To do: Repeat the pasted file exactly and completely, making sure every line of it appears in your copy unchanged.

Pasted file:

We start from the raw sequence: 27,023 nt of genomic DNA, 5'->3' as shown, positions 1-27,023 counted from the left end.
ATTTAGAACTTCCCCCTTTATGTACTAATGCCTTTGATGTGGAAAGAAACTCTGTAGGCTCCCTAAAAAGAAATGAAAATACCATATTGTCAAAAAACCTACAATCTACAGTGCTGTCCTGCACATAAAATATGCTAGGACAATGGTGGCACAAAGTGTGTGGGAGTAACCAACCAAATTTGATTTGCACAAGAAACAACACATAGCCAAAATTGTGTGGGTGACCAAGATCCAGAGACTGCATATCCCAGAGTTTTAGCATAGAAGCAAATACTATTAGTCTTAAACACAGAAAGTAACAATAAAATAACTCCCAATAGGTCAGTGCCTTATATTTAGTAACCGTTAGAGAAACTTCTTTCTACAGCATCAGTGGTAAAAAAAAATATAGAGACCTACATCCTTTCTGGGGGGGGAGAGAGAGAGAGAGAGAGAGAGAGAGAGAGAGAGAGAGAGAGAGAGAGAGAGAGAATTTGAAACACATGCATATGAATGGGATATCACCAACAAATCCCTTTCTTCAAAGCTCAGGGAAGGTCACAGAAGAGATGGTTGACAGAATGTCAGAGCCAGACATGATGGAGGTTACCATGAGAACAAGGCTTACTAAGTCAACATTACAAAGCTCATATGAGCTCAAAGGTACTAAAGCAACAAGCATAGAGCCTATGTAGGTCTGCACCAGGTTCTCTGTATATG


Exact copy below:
We start from the raw sequence: 27,023 nt of genomic DNA, 5'->3' as shown, positions 1-27,023 counted from the left end.
ATTTAGAACTTCCCCCTTTATGTACTAATGCCTTTGATGTGGAAAGAAACTCTGTAGGCTCCCTAAAAAGAAATGAAAATACCATATTGTCAAAAAACCTACAATCTACAGTGCTGTCCTGCACATAAAATATGCTAGGACAATGGTGGCACAAAGTGTGTGGGAGTAACCAACCAAATTTGATTTGCACAAGAAACAACACATAGCCAAAATTGTGTGGGTGACCAAGATCCAGAGACTGCATATCCCAGAGTTTTAGCATAGAAGCAAATACTATTAGTCTTAAACACAGAAAGTAACAATAAAATAACTCCCAATAGGTCAGTGCCTTATATTTAGTAACCGTTAGAGAAACTTCTTTCTACAGCATCAGTGGTAAAAAAAAATATAGAGACCTACATCCTTTCTGGGGGGGGAGAGAGAGAGAGAGAGAGAGAGAGAGAGAGAGAGAGAGAGAGAGAGAGAGAGAGAATTTGAAACACATGCATATGAATGGGATATCACCAACAAATCCCTTTCTTCAAAGCTCAGGGAAGGTCACAGAAGAGATGGTTGACAGAATGTCAGAGCCAGACATGATGGAGGTTACCATGAGAACAAGGCTTACTAAGTCAACATTACAAAGCTCATATGAGCTCAAAGGTACTAAAGCAACAAGCATAGAGCCTATGTAGGTCTGCACCAGGTTCTCTGTATATG